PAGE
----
The road to a post-Chávez Venezuela became a little bit less hazy today, after legislators re-elected Diosdado Cabello to the post of National Assembly president.
Cabello is a long time Chávez ally with close links to the military. According to some observers, he clashes with Chávez's handpicked successor, Nicolás Maduro, over several issues, including the role of Cuban intelligence officers in Venezuela.
Cabello's re-election to the National Assembly post means that if Chávez dies before January 10 -- when he is scheduled to start his fourth consecutive term in office -- Cabello would have to take over as interim president of the country, until elections are held once again.
But if Chávez lives beyond that date, the transition process in Venezuela will continue to be a confusing affair.
Maduro, the vice president, said in an interview on Friday night that if Chávez is alive but not healthy enough to be sworn into office, Venezuela's Supreme Court could swear him in at a "later date."
"The constitution is flexible in that regard," Maduro told the Venezuelan state-run news channel Venezolana de Televisión. "Chávez has already formed his government," he added.
Maduro, who has taken over several presidential duties while Chávez is in the hospital, argued that Chávez's fourth period in office would begin whether there is an inauguration ceremony or not.
But this interpretation of the Venezuelan Constitution clashes with that of some opposition lawyers, who say that the January 10 swearing-in date is not flexible, and claim that if Chávez is not able to preside over the country on that date, Diosdado Cabello would have to take over as interim president.
Under this interpretation, Chávez's fourth term in office would never begin if he is too sick to be sworn in. Vice President Maduro would be out of a job and new elections would be held in order to form a new government.
For the moment, Maduro's plan to keep the current government running until Chávez can be sworn in at a later date is the most likely to prevail in Venezuela, as the country's Supreme Court is packed with allies of the socialist president.
"The government holds all the cards in the current situation, particularly given the compassion for Chávez's serious illness. It has interpreted the constitution loosely, to its own political advantage," Michael Shifter, president of the D.C.-based think tank Inter-American Dialogue told the AP. "In this way Maduro is able to buy some time, assert his authority and rally support within Chavismo," Shifter said.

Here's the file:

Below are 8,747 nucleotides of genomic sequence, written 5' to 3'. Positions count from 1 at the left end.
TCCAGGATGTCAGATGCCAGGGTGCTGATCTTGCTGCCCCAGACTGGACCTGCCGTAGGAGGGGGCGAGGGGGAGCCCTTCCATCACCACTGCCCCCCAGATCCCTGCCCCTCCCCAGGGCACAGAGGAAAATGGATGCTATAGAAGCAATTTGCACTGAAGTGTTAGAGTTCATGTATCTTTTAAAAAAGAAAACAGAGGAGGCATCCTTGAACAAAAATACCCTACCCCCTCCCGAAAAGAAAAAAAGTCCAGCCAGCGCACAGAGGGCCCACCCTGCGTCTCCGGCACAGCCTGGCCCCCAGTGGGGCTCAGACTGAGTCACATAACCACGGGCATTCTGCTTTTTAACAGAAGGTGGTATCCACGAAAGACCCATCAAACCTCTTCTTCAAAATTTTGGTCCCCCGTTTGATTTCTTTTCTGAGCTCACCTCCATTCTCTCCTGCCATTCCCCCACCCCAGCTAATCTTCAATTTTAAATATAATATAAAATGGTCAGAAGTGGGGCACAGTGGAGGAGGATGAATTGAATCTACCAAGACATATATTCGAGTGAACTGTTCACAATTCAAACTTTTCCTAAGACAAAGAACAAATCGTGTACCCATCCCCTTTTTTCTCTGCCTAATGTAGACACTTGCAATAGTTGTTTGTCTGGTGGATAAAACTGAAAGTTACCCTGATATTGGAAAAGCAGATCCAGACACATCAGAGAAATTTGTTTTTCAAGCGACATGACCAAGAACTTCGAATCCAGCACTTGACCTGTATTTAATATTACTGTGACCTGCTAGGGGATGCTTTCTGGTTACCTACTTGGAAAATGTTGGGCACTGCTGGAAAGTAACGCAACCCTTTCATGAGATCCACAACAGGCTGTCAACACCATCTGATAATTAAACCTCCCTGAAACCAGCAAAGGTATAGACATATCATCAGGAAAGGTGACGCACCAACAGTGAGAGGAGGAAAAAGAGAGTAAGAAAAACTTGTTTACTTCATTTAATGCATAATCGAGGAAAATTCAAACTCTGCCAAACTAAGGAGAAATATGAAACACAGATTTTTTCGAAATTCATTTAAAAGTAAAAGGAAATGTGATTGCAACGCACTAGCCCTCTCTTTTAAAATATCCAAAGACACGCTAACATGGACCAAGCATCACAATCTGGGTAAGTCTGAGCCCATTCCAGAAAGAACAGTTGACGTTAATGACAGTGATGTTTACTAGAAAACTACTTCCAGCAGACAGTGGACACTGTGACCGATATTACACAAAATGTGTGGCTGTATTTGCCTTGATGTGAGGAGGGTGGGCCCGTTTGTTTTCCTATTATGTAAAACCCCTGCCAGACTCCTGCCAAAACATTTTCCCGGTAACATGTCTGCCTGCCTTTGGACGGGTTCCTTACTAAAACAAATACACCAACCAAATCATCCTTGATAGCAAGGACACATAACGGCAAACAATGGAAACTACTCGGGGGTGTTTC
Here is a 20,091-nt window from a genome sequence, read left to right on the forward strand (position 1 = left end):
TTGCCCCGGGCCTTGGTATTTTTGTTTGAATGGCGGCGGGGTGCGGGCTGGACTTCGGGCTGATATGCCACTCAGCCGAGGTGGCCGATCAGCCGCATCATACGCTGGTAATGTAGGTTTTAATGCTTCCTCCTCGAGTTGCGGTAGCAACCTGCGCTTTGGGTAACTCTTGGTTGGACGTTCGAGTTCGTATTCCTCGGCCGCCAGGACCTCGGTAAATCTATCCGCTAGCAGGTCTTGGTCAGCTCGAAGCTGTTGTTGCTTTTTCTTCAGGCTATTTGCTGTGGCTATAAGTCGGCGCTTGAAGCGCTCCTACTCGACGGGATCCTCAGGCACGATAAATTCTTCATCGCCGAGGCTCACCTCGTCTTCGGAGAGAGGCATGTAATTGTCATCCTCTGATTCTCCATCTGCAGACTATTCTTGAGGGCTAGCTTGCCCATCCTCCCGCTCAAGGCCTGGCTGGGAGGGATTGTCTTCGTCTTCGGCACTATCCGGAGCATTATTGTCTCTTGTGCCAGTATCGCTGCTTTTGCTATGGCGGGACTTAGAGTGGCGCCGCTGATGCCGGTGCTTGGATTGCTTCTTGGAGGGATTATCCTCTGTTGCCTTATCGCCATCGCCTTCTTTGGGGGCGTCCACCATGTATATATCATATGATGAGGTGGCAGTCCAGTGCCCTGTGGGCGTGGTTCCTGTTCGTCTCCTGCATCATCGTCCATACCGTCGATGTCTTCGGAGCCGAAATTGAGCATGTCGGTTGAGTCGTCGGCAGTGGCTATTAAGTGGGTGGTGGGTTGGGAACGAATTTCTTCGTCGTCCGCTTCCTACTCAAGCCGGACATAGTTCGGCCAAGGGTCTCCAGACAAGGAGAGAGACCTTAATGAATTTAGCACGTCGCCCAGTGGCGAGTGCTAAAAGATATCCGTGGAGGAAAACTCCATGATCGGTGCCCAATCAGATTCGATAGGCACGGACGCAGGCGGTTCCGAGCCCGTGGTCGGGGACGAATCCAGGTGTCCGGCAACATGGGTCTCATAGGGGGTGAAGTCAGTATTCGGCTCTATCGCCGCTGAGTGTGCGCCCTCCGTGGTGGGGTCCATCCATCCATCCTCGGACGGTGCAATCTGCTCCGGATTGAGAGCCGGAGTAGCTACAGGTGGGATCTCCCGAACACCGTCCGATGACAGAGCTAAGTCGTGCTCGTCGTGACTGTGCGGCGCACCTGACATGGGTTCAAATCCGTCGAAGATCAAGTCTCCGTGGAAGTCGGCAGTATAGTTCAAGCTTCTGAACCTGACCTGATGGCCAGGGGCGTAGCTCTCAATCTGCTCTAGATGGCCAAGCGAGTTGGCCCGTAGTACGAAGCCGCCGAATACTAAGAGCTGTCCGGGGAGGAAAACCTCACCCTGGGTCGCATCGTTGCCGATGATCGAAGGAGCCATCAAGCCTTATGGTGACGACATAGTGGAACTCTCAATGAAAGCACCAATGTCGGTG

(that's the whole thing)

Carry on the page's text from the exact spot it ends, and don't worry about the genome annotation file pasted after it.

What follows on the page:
The general consensus in Venezuela is that if Chávez dies at any time, before or after January 10, elections should be held within 30 days of his passing. However, there is also some room for debate here, with some lawyers arguing that according to the Venezuelan Constitution, elections only have to be "called for," not actually "held" in a 30-day period.
Of course, none of this legal debate may be necessary if Chávez miraculously recovers from his cancer surgery, and triumphantly returns to Venezuela, energized and ready to serve out his upcoming six-year term.
But the prospects of that happening are slim. The Venezuelan president had his fourth cancer surgery in 18 months in early December, and has not spoken in public since he headed to Cuba on December 9, nor written any messages on his massively popular Twitter account, as he did in previous post-surgery periods.
Rumors on the web, from journalists and doctors who claim to have obtained leaked information, say that Chávez is on artificial life support, able to breathe only with the help of a machine. On December 30, the Venezuelan government announced that Chávez had contracted a respiratory infection that arose from post-surgery complications, and on January 3, it updated his status, saying he now had a "severe lung infection."
Making things more uncertain, the Venezuelan government has not provided any further details on the president's health, prompting criticism from the opposition, who say officials want to keep citizens in the dark about Chávez's real status.